A Focus On Nature

Articles from October 2017

A Focus On Nature

Conservation Optimism: not quite what you might think

Optimism. It’s an odd word. It’s often used to describe people who are unfailingly cheery even in the direst of straits; those people to whom the glass is always half-full, almost to the point of denial. The optimist is the person who, at the approach of a threatening storm cloud, grins manically and says “it’ll pass” …as the sky as far as the eye can see turns a permanent shade of steel grey.

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A Focus On Nature

We’re Recruiting!

We are currently recruiting for two A Focus On Nature committee roles – a Project Officer, and a Fundraising Officer and Treasurer. Read on for details! [Read More]

Now for Nature

The ‘V’ Word – why you shouldn’t turn your back on volunteering

Volunteering, a word that can strike dread in those looking to pursue careers in conservation, ‘’not another unpaid position, what are my parents going to think!?’’. This to some may be seen as an exploitation, however in a sector which is so competitive and where experience is so highly revered volunteering can be a fantastic opportunity.

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Books and Reviews

Book Review: Linescapes by Hugh Warwick

Hugh Warwick’s Linescapes is an uplifting and heartfelt review of our landscape here in Britain today. The result of 11,000 years in the making, we sit upon a fragmented patchwork of application – we have made this island our own. The people whose feet stomped the dusty path beneath mine have built a prosperous nation, a safe haven for humans but at an indifference to the ecological consequences of continued progress. [Read More]

A Focus On Nature

A Day in Burghead

The drive to Burghead was beautiful. This small seaside town is situated on the edge of a peninsula protruding into the Moray Firth, so it’s surrounded by open ocean on three sides. As we made our way up the high street it felt like we were at the edge of the world, and in a way we were. More of northern Scotland could just be seen in the distance, but the space between still seemed vast.

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Richard Benwell – AFON Mentor, Environmental Policy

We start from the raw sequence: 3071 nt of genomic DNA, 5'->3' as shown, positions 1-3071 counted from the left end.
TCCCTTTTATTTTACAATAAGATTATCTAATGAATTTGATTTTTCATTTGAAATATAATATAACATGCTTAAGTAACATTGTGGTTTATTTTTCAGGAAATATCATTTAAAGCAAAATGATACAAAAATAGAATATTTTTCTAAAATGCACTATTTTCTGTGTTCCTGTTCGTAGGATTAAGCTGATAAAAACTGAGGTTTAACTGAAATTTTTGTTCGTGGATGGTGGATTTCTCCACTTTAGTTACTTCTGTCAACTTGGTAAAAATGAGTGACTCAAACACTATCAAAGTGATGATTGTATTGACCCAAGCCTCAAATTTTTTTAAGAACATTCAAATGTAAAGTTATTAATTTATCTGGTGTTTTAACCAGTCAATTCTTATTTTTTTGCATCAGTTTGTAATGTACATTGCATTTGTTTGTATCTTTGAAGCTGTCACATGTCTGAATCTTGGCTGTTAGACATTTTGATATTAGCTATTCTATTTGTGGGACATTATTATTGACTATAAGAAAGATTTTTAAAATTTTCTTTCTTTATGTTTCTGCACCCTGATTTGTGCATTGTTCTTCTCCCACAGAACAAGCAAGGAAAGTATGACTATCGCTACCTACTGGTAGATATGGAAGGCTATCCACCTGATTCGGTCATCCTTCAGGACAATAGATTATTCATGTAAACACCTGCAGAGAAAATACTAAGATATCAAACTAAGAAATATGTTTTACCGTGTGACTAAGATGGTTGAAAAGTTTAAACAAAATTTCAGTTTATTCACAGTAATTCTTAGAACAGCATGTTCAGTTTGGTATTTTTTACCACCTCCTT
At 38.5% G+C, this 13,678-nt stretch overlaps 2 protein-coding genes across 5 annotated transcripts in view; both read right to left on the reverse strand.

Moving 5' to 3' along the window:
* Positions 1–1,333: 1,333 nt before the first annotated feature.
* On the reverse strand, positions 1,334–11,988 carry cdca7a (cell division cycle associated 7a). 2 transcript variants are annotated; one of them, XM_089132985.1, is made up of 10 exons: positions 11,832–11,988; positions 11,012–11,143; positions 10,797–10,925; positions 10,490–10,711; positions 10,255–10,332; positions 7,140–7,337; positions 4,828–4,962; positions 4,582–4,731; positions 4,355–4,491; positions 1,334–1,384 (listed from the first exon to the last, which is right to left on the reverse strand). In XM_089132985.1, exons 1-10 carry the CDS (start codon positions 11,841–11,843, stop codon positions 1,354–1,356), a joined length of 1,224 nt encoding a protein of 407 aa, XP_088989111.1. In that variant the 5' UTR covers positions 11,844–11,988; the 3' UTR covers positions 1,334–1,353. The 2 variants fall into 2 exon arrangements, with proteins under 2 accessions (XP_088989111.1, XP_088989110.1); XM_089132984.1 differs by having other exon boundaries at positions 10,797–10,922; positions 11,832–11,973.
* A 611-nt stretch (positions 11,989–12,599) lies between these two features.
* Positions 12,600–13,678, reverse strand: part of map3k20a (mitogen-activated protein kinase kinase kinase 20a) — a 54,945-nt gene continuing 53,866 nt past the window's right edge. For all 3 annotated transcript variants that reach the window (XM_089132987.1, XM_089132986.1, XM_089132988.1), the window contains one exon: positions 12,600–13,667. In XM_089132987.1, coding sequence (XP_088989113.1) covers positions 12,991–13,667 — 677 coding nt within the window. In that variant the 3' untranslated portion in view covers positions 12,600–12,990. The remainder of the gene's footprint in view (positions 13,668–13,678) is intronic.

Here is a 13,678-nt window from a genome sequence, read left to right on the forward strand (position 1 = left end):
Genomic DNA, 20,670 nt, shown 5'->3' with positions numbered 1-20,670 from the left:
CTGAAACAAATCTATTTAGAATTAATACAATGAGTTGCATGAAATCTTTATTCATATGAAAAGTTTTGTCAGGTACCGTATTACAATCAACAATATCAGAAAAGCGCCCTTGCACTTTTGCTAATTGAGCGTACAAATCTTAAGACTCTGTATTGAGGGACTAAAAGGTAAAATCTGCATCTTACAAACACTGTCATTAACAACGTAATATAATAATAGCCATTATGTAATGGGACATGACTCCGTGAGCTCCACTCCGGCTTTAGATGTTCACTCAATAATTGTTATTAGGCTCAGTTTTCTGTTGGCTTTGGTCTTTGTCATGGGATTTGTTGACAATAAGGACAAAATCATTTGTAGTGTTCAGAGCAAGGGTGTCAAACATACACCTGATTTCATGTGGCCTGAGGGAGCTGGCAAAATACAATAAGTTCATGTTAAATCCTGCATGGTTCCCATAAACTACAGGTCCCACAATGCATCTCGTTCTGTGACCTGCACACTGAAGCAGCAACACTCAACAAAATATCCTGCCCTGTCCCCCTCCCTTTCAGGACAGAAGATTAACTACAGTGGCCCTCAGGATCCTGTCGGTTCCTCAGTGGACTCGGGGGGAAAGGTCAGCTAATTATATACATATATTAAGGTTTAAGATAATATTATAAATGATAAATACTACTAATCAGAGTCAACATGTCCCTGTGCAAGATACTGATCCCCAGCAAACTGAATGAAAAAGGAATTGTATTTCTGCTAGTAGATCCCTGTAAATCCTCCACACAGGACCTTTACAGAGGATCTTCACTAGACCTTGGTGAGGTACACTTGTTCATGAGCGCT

Introducing Richard Benwell, AFON Mentor and Parliamentary Programme Manager for the RSPB.

Why did you decide to become a mentor for AFON?
The thrill of the law… the terms for a teacher… the hope in medicine… the gadgets in science… When you’re a young person choosing your path in life (or picking your way day by day), there are a thousand different options ahead. So many young people with green hearts and wildlife-filled lives end up settling for grey day jobs because of the perception that more traditional career paths are safer or more grown up. Certainly, it’s hard to get a foot on the nature jobs ladder. So, as a mentor, I hope to help one or two more young folk convert their conservation conviction into conservation career. The more people saving the world the merrier!

How have you helped/could you help potential mentees?

Not all conservation careers start with binoculars on a windy clifftop (sadly), or with a science degree. My route has been via academia, politics, policy and Parliament. It’s been fun and fascinating. I’d be glad to offer some guidance to anyone interested in environmental policy.

What’s your top piece of advice for a young person starting out their career in nature conservation?

Remember what we’re fighting for and never let it become just a job! With every career, there will be some tasks you don’t take to and some days that are difficult, but remembering we’re part of a movement keeps every day feeling positive and worthwhile. As it happens, that’s good for your state of mind and as well as your career – we’re always on the lookout for folk with the drive to make a difference. Good luck and have fun!

Flick through our mentors and find out how to apply


Ceri Levy – AFON Mentor and Filmmaker, Writer & Producer

Read on to find out more about Ceri Levy, Gonzovationist.

Why did you decide to become a mentor for AFON?cerilevy_web

I have often mentored people in the past and enjoy the teaching aspect as this always teaches me something new as well. There is nothing more satisfying than helping younger people to articulate their skills and thoughts through the medium of film. Learning the art of storytelling with visuals is an important part of film making and one that is imperative in this day and age when everyone has the capability to capture an event, thought or action on film. Expressing this in a cohesive way is vital to stand out amongst the noise of the 21st century.

How have you helped/could you help potential mentees?

Again, I would suggest that having written several books and made an amount of films and videos I am in a position to understand what makes a decent vehicle for a message to be related to an audience. Creativity is about bouncing ideas around to find the perfect way to tell a story. Sometimes the simplest thing can be missed when working solo. Teamwork is an essential part of creating film. Writing less so, but I have always relied on my editor to help me on the final ascent to completion of a book.

What’s your top piece of advice for a young person starting out their career in nature conservation?

Try things. It is important to experiment. There is no such thing as a mistake. As my partner-in-chief on our Gonzovation Trilogy of books, Ralph Steadman says, “ A mistake is an opportunity to do something else!” Always allow a breath before ignoring something before you.

See the whole list of mentors and find out how to apply